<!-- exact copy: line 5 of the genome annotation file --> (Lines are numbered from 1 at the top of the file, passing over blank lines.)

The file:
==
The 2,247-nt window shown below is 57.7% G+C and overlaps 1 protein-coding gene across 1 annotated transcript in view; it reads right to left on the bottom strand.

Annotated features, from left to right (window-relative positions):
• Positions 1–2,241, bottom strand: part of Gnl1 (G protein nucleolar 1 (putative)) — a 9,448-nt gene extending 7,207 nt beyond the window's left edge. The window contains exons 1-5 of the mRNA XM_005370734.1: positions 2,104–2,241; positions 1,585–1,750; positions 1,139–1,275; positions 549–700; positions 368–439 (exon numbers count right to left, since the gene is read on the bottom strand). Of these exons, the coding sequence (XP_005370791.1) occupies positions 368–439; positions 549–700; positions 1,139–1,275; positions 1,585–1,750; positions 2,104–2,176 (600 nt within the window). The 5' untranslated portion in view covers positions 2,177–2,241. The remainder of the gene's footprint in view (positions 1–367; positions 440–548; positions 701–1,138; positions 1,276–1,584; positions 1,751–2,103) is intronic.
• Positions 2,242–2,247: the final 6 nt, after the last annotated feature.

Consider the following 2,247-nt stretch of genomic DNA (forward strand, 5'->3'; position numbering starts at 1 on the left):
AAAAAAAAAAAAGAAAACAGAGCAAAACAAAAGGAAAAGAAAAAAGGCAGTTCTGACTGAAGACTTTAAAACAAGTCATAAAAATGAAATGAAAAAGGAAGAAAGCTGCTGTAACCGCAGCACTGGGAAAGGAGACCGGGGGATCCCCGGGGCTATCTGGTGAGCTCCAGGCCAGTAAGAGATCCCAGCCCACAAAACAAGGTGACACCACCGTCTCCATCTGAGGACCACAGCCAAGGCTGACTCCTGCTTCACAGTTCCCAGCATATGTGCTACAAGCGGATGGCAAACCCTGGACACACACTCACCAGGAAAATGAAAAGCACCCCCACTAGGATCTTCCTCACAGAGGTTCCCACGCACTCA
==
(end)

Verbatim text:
Consider the following 2,247-nt stretch of genomic DNA (forward strand, 5'->3'; position numbering starts at 1 on the left):